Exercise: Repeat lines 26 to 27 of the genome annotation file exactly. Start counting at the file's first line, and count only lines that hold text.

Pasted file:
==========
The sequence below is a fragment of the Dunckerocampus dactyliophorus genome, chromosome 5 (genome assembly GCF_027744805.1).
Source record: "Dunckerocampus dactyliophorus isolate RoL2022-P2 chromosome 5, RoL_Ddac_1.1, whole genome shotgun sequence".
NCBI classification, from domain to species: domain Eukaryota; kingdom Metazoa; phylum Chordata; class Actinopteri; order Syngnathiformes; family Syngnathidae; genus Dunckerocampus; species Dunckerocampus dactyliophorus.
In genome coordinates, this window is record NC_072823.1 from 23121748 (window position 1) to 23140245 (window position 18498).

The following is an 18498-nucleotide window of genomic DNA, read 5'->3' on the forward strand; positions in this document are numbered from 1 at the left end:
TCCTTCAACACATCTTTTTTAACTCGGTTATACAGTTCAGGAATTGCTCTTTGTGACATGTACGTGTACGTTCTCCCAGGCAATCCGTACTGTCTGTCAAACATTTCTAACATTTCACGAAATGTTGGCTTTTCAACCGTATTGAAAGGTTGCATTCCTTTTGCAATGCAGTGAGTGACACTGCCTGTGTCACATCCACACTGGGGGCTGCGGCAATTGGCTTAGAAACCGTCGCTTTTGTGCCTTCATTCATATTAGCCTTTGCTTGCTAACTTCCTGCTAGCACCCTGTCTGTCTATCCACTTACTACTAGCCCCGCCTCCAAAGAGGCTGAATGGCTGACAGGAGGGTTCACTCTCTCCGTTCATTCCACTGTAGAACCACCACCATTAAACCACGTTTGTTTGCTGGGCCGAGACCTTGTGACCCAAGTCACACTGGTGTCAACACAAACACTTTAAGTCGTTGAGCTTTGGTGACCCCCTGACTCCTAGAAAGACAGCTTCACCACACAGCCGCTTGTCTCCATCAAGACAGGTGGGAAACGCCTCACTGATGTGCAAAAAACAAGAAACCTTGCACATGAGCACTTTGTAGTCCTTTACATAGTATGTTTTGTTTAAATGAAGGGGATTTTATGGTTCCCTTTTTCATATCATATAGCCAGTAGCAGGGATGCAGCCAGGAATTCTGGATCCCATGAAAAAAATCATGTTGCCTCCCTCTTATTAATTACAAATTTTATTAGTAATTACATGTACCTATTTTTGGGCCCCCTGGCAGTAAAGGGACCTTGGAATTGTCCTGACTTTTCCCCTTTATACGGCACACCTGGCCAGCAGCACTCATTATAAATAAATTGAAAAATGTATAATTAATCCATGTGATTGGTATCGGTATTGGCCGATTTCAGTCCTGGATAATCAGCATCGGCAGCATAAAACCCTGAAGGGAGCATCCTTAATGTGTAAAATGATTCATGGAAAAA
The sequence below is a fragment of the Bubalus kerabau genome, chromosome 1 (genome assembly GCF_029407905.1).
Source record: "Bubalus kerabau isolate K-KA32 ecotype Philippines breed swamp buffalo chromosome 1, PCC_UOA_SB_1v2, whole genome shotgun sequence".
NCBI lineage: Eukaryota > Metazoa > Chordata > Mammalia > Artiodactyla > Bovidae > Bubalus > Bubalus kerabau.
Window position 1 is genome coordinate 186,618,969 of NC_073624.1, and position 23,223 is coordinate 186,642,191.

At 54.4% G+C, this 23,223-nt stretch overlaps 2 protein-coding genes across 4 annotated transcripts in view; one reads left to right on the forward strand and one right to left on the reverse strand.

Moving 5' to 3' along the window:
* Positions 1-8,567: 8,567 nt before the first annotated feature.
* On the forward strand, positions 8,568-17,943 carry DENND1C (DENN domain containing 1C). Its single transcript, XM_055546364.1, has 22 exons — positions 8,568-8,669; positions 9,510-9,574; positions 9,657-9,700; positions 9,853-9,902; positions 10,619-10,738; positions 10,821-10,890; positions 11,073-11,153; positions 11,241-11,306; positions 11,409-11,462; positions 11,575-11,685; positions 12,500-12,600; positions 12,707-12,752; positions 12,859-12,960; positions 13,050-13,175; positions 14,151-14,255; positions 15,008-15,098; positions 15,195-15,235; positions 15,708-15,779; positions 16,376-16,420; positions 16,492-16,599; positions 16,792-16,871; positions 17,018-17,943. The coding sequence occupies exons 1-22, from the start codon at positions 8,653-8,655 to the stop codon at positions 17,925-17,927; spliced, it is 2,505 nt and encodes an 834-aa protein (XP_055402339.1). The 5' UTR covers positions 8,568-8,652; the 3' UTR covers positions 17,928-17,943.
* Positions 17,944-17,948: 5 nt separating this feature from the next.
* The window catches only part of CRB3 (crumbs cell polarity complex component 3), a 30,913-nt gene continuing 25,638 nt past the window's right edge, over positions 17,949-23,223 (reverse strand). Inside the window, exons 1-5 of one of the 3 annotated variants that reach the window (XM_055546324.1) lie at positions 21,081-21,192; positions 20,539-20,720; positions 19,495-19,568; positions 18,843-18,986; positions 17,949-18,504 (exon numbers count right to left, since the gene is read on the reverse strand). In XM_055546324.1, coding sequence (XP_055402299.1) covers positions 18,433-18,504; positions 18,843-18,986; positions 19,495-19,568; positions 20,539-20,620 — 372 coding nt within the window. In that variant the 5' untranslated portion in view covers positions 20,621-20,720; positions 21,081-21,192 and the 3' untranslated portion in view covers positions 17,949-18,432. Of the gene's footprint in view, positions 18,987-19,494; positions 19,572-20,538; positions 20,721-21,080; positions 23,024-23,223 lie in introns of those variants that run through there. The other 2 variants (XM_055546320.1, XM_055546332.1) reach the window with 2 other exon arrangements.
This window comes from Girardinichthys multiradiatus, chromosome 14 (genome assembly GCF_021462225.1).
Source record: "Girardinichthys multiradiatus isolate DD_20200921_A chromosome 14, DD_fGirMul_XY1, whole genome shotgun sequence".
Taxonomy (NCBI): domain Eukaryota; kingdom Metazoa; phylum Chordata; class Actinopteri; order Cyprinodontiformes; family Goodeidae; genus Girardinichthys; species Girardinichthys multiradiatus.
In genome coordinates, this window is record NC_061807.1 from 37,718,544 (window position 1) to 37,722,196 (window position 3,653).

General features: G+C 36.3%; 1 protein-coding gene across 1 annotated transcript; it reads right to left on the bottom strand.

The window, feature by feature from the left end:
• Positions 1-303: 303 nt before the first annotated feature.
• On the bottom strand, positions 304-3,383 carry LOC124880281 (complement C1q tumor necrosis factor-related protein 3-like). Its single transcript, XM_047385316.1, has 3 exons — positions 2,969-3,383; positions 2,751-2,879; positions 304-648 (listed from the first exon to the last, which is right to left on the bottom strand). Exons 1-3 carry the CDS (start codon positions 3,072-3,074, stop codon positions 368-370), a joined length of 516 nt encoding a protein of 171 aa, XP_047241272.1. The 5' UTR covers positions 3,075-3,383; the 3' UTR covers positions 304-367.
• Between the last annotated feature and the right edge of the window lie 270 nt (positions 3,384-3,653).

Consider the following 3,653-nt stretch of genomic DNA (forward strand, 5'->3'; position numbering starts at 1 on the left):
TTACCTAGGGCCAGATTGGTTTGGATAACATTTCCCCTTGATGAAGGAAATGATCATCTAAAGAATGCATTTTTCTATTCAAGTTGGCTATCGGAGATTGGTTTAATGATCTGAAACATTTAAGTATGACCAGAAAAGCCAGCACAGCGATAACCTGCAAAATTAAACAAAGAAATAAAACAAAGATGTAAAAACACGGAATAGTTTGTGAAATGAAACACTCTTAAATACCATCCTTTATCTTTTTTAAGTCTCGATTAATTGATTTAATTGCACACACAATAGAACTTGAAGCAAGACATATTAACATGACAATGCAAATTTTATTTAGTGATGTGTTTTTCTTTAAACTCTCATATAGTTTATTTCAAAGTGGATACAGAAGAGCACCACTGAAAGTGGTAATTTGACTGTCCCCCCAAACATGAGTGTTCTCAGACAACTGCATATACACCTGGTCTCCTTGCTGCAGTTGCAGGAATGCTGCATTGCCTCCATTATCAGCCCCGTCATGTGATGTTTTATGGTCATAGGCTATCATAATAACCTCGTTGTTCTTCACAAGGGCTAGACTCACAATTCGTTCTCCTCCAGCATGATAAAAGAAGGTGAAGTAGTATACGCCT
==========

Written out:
Consider the following 3,653-nt stretch of genomic DNA (forward strand, 5'->3'; position numbering starts at 1 on the left):
TTACCTAGGGCCAGATTGGTTTGGATAACATTTCCCCTTGATGAAGGAAATGATCATCTAAAGAATGCATTTTTCTATTCAAGTTGGCTATCGGAGATTGGTTTAATGATCTGAAACATTTAAGTATGACCAGAAAAGCCAGCACAGCGATAACCTGCAAAATTAAACAAAGAAATAAAACAAAGATGTAAAAACACGGAATAGTTTGTGAAATGAAACACTCTTAAATACCATCCTTTATCTTTTTTAAGTCTCGATTAATTGATTTAATTGCACACACAATAGAACTTGAAGCAAGACATATTAACATGACAATGCAAATTTTATTTAGTGATGTGTTTTTCTTTAAACTCTCATATAGTTTATTTCAAAGTGGATACAGAAGAGCACCACTGAAAGTGGTAATTTGACTGTCCCCCCAAACATGAGTGTTCTCAGACAACTGCATATACACCTGGTCTCCTTGCTGCAGTTGCAGGAATGCTGCATTGCCTCCATTATCAGCCCCGTCATGTGATGTTTTATGGTCATAGGCTATCATAATAACCTCGTTGTTCTTCACAAGGGCTAGACTCACAATTCGTTCTCCTCCAGCATGATAAAAGAAGGTGAAGTAGTATACGCCT